In Nebraska, a landlord must carefully follow all the rules and procedures provided by Nebraska law when evicting a tenant. If the landlord does not follow all the rules and procedures, the eviction might not be valid. This article will explain what a landlord or property manager must do when evicting a tenant in Nebraska.
A landlord must have legal cause to evict a tenant. Nebraska law defines legal cause as failing to pay rent or violating the lease or rental agreement. To evict the tenant for one of these reasons, the landlord must first terminate the tenancy. The landlord does this by giving the tenant written notice. The type of notice required depends on the reason for the eviction.
A landlord who wants to evict a tenant but does not have legal cause, must wait until the tenancy has ended before expecting the tenant to move. In some cases, the landlord may still need to give the tenant written notice to move.
To end a month-to-month tenancy without legal cause for eviction, the landlord must give the tenant at least 30 days’ notice to move. This notice must inform the tenant that the landlord is ending the month-to-month tenancy and that the tenant must move out of the rental unit by the end of 30 days. If the tenant does not move out of the rental unit by that time, then the landlord can file an eviction lawsuit against the tenant (see Neb. Rev. Stat. § 76-1437). Nebraska Notice Requirements to Terminate a Month-to-Month Tenancy has more information.
A landlord who wants to end a fixed-term lease but does not have legal cause to evict the tenant, must wait until the lease has expired before expecting the tenant to move. The landlord does not need to give the tenant notice to move unless the terms of the lease require it. If the tenant has not moved out of the rental unit by the end of the lease term, then the landlord should not accept any further rent from the tenant and can bring an eviction lawsuit against the tenant in court.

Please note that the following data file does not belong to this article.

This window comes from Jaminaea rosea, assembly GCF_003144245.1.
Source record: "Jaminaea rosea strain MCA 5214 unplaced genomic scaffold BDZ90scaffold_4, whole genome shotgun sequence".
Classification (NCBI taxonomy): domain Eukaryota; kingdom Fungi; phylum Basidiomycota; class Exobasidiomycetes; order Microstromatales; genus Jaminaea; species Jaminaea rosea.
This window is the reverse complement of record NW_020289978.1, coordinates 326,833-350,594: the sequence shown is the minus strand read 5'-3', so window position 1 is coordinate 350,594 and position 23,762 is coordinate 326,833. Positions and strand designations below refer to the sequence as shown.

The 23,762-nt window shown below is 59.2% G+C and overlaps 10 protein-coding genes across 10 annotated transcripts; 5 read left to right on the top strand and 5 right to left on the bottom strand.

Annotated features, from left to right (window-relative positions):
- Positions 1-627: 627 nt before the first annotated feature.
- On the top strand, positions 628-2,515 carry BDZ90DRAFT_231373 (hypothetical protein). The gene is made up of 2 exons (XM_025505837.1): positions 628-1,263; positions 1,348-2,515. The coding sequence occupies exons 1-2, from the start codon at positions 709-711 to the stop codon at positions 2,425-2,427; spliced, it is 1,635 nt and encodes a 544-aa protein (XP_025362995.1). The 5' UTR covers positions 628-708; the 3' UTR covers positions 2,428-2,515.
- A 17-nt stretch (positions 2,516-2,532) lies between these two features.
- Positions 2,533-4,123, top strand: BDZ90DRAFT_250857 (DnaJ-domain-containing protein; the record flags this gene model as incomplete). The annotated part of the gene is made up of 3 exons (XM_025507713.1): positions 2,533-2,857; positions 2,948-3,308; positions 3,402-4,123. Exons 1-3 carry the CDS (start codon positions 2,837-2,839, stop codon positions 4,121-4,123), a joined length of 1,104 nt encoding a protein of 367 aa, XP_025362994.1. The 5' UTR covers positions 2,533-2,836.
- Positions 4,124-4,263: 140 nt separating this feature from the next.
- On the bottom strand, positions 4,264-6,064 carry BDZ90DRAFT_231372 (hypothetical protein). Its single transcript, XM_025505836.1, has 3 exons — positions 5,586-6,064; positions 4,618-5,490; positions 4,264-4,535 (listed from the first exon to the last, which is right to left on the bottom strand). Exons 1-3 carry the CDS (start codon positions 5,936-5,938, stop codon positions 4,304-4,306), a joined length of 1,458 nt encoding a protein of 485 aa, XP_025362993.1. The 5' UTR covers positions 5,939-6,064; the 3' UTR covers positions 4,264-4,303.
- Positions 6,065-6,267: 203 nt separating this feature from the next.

Even though a landlord has valid legal cause to evict a tenant, the tenant might still decide to fight the eviction. The tenant could have a valid legal defense against the eviction, such as the landlord discriminating against the tenant or failing to maintain the rental unit. The tenant’s decision to fight the eviction could increase the costs of the eviction lawsuit or allow the tenant more time to remain living in the rental unit. Tenant Defenses to Evictions in Nebraska has more information.
The only way a landlord can remove a tenant from a rental unit is by winning an eviction lawsuit against the tenant. Even at that point, the landlord is not authorized to actually evict the tenant. Only a law enforcement officer with a court order can remove the tenant from the rental unit. Nebraska law has made it illegal for the landlord to try to force the tenant to move out of the rental unit, and the tenant can sue the landlord for trying. Illegal Eviction Procedures in Nebraska has more information on this topic.
After the tenant has been evicted, the landlord might find some of the tenant’s personal property left behind in the rental unit. The landlord must take inventory of the property and send a notice to the tenant, allowing the tenant time to claim the property before the landlord disposes of it. If the landlord gives the notice to the tenant in person, then the tenant will have seven days to claim the property. If the landlord mails the notice to the tenant, then the tenant will have 14 days to claim the property. If the tenant does not claim the property, then the landlord can dispose of it, either through sale or otherwise. If the property is worth less than $1,000, then the landlord can either keep the property or throw it away (see Neb. Rev. Stat. § § 69-2303 and 69-2304).
Landlords must carefully follow all the rules and procedures required by Nebraska law when evicting a tenant; otherwise, the eviction may not be valid. Although these rules and procedures may seem burdensome to the landlord, they are there for a reason. Evictions often occur very quickly, and the end result is serious: the tenant has lost a place to live. The rules help ensure the eviction is justified and that the tenant has enough time to find a new home.